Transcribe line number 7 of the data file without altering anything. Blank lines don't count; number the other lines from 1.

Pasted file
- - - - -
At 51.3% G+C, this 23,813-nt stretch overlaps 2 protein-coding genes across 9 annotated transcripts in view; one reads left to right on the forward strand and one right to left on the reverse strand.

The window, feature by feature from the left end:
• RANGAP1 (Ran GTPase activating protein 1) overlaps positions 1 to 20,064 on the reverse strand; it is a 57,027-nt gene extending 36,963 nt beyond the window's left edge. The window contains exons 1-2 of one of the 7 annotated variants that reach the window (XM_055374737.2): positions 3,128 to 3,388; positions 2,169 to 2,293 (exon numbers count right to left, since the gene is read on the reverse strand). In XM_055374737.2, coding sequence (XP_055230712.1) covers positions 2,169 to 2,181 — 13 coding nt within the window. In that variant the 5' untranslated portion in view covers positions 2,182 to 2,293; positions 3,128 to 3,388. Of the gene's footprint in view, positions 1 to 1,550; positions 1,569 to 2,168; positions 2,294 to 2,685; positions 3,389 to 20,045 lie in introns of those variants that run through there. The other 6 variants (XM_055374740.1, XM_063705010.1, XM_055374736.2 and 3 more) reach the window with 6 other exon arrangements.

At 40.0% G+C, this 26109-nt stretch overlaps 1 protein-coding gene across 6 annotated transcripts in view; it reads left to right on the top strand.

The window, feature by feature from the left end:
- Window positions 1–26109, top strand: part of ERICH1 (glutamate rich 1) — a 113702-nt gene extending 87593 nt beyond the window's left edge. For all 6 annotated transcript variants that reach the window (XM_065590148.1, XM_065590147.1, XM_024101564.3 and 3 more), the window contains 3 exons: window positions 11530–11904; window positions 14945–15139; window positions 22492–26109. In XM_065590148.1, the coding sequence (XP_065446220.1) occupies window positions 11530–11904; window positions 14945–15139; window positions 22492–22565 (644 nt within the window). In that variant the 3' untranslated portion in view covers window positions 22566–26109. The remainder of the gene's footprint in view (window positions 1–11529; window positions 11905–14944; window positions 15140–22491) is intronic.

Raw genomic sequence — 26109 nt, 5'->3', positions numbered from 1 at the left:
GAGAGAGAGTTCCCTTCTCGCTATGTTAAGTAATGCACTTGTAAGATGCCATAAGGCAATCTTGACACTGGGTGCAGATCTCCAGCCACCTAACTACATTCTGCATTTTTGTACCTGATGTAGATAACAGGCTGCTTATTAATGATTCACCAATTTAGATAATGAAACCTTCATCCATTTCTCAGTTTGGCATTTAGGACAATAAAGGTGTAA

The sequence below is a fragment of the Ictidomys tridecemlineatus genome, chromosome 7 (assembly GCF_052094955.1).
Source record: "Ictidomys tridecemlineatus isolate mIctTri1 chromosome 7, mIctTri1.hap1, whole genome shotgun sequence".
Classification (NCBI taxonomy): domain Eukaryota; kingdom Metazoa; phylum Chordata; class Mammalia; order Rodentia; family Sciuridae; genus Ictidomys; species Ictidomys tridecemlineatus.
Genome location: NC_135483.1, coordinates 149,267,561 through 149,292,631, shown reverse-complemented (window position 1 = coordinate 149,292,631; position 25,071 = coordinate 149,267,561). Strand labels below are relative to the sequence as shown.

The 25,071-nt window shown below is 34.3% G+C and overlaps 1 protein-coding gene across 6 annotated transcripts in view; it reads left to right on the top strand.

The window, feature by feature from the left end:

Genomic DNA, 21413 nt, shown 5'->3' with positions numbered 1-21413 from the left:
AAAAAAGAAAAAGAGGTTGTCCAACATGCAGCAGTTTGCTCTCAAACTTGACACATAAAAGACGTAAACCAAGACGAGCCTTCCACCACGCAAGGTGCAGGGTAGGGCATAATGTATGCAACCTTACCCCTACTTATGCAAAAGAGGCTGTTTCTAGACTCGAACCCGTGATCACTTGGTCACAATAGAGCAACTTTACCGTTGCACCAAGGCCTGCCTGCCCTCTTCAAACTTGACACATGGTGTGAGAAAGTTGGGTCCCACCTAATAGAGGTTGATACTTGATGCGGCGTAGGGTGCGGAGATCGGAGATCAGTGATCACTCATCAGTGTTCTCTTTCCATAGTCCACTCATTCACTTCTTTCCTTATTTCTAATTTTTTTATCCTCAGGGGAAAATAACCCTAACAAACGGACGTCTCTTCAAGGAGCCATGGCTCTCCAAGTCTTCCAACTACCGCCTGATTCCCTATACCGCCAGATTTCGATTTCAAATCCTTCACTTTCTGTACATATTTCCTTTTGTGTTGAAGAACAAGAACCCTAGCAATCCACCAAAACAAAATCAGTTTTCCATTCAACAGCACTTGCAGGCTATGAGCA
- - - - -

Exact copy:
Raw genomic sequence — 26109 nt, 5'->3', positions numbered from 1 at the left: